The COVID-19 pandemic has changed the way we work, the way we socialize and the way we...get our period? Yep, it turns out, if you're experiencing changes to your menstrual cycle, coronavirus could be to blame. Here's what you need to know.
Here's How the Pandemic Can Affect Your Period
What Does COVID-19 Have to Do With Your Period?
In a word, stress. Cortisol, the stress hormone, also directly impacts how much estrogen and progesterone your body produces. When your cortisol levels are off the charts, you’re likely to have an imbalance in the other two hormones, sending your menstrual cycle into an unpredictable tizzy. This could mean that your cycle comes early, late or not at all.
Here's how OBGYN and author, Dr. Alyssa Dweck, explains it: “In the gynecological world, we think of periods as almost like another vital sign. You have your pulse, you have your temperature, you have your blood pressure, but a women’s period is actually a real true window into your health.” Dr. Dweck—who spoke to us as part of her partnership with multi-symptom period relief brand Midol—says that “it's not surprising at all if your period is off a little bit due to due to change in habits, like what is going on now with the pandemic.”
Is There Anything You Can Do About It?
If the current changes in your menstrual cycle are a result of pandemic-related stress, the best thing you can do is try to minimize your stress levels. While getting rid of stress right now is basically impossible, there are little steps you can take to calm down. For example, here are 50 free ways to practice self-care while staying at home.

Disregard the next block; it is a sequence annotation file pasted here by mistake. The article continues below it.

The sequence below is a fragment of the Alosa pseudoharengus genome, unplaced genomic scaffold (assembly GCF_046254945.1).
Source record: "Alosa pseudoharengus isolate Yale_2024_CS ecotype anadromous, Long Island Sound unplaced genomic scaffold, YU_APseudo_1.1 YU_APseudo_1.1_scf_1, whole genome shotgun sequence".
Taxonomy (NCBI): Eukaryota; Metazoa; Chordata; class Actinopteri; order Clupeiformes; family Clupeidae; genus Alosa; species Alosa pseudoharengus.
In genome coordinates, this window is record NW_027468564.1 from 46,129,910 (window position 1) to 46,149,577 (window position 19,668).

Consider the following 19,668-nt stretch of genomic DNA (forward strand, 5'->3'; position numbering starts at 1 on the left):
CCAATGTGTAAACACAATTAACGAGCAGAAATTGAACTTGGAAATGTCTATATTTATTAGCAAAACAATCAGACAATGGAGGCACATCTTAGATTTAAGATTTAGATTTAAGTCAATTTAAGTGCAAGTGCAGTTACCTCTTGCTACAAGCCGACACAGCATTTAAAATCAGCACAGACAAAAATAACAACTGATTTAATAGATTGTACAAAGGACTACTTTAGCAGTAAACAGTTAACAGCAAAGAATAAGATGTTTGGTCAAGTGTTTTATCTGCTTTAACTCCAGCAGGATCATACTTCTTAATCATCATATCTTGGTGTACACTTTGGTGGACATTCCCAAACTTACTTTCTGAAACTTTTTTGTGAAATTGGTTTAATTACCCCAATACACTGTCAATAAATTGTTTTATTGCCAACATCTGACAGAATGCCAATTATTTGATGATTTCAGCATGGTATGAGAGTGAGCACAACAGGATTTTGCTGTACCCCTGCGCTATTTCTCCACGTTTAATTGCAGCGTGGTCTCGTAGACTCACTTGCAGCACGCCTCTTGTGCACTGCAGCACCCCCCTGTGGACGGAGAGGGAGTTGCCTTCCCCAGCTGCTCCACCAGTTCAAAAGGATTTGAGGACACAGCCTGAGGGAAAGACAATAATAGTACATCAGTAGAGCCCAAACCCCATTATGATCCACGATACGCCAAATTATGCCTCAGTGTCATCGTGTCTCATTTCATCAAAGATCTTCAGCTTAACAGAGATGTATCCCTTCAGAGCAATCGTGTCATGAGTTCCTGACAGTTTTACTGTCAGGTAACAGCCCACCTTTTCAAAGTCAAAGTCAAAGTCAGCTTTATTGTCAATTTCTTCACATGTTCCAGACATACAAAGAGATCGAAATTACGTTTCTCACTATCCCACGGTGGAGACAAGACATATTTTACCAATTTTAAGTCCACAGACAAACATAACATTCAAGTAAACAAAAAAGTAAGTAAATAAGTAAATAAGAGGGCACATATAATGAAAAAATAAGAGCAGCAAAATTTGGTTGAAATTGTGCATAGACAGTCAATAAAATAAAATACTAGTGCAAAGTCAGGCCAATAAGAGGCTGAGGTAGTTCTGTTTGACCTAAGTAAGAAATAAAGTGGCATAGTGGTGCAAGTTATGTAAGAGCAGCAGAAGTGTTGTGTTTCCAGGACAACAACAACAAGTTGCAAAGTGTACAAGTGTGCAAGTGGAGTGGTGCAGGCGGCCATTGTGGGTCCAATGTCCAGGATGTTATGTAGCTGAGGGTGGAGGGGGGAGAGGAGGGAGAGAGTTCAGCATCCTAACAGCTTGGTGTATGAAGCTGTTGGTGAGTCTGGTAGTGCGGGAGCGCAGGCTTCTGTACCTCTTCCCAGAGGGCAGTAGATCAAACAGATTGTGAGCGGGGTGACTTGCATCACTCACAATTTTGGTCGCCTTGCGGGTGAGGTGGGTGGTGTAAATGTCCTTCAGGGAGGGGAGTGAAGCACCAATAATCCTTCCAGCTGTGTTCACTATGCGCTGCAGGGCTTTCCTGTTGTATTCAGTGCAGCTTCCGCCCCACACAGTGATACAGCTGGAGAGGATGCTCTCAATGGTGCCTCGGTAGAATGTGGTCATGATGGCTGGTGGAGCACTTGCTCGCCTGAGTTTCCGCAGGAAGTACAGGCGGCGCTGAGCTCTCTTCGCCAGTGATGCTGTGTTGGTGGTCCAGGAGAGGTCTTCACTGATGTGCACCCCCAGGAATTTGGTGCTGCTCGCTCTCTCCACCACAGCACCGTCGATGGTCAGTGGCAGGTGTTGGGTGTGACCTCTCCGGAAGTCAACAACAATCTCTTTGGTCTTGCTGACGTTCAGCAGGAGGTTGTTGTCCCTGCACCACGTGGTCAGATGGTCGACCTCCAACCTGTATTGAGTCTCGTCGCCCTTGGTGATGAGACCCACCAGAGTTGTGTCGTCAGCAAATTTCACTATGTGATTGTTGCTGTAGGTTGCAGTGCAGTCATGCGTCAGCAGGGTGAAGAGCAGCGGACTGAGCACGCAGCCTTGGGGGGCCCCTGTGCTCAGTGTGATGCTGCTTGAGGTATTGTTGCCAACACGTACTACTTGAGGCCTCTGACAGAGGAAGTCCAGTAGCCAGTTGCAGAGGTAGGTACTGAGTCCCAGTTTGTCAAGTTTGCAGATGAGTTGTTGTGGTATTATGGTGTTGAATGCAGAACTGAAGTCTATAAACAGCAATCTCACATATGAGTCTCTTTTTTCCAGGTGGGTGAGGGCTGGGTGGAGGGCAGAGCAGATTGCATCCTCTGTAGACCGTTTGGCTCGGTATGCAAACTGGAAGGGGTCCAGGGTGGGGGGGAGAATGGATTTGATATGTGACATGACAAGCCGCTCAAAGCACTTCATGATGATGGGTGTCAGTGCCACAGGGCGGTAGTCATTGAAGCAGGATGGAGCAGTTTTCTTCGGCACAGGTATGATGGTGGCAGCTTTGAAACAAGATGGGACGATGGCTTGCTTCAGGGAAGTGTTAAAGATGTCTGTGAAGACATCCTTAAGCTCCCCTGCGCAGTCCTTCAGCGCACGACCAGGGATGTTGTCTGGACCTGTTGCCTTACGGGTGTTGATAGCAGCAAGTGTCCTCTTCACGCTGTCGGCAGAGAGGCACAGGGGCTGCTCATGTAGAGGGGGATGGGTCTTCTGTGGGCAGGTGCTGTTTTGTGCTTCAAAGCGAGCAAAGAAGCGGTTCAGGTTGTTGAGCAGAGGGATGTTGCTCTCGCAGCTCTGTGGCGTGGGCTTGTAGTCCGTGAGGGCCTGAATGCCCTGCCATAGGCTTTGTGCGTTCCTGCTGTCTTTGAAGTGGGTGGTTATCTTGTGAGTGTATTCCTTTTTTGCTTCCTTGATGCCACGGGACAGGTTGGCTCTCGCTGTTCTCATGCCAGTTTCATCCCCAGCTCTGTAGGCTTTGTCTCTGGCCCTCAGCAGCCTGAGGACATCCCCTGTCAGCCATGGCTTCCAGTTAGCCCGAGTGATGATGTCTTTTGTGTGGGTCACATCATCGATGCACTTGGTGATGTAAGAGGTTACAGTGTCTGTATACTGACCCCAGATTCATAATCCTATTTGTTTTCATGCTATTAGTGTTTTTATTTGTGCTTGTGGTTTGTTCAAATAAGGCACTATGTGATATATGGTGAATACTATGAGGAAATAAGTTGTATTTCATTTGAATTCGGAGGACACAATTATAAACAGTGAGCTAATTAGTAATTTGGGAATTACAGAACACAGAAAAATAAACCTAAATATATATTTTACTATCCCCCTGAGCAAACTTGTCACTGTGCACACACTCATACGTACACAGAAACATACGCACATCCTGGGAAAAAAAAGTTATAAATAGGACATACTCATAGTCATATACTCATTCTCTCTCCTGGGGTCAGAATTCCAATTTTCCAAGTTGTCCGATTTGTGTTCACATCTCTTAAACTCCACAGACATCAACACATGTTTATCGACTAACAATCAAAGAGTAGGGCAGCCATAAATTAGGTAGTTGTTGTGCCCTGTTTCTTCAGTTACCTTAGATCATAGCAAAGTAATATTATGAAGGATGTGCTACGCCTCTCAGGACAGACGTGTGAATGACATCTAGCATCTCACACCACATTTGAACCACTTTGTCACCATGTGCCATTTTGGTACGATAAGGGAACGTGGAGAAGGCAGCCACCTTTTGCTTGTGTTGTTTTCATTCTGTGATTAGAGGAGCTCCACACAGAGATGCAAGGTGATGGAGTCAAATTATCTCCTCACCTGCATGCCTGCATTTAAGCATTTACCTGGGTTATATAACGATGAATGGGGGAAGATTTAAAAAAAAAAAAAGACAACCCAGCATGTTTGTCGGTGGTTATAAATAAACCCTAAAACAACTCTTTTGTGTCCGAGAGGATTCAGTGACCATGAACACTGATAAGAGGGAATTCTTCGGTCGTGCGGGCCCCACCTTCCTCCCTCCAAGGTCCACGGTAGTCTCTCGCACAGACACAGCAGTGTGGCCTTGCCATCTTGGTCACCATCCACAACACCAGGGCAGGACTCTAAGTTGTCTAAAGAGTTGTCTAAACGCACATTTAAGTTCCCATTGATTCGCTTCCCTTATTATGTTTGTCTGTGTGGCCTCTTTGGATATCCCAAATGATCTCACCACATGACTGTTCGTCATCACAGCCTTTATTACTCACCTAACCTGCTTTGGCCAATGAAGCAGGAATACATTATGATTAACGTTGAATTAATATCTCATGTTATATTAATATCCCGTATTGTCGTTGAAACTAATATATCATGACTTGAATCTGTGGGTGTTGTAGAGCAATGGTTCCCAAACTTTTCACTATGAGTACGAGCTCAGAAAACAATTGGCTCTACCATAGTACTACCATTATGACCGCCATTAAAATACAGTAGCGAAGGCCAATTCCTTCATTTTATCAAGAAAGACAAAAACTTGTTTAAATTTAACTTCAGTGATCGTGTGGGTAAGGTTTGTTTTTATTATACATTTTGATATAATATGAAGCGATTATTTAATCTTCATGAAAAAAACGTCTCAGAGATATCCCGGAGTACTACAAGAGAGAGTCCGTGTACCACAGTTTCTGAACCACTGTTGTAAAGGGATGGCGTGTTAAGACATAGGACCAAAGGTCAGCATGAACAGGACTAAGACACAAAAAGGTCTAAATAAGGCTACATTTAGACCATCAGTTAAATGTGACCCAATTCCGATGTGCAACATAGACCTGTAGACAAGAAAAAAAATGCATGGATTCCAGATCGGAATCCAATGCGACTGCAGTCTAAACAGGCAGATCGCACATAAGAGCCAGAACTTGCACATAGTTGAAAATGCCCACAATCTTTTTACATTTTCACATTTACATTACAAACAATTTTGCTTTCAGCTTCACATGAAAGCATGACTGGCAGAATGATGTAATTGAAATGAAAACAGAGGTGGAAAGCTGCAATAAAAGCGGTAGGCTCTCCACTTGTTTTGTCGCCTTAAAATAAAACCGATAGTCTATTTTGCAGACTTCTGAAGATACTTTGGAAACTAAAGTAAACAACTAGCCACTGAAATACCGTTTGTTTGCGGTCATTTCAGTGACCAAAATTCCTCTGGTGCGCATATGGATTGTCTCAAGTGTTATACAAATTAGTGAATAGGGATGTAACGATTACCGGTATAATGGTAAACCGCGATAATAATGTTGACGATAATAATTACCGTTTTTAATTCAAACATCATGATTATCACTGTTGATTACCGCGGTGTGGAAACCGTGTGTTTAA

Other Reasons Your Period Might Be Irregular
1. You're Breastfeeding
While lactating, your hormones are fluctuating a lot. That means that if you even have your period at that point (many women don’t get it back until they stop breastfeeding), your menstrual cycle will be pretty out of whack. Also, keep in mind that some women, regardless of whether or not they breastfeed, will notice permanent changes in their cycles after childbirth.
2. You Just Went On (or Off) Birth Control
Here's the deal: When you go on birth control, it takes your body several months to adjust to the hormones, making your period irregular. Then, once you’re on the pill, your period could occur less frequently or stop altogether. Then once you go off the pill again, your period could take a few months to go back to normal, as your hormones rebalance themselves. (This is all normal.) Just remember: Pregnancy can still happen through any of this. Use protection wisely.
3. You're On Certain Medications
Some prescriptions, specifically those prescribed for anxiety and depression, impact the body’s release of estrogen and progesterone (the hormones associated with ovulation and menstruation), which could mess up your cycle. Talk to your doctor if you notice irregularities, as it could be a side effect of your medication that you weren’t aware of.
Contact your doctor if you suspect something is really wrong, but if your cycle's just a little bit out of whack right now, it might be the pandemic's fault.
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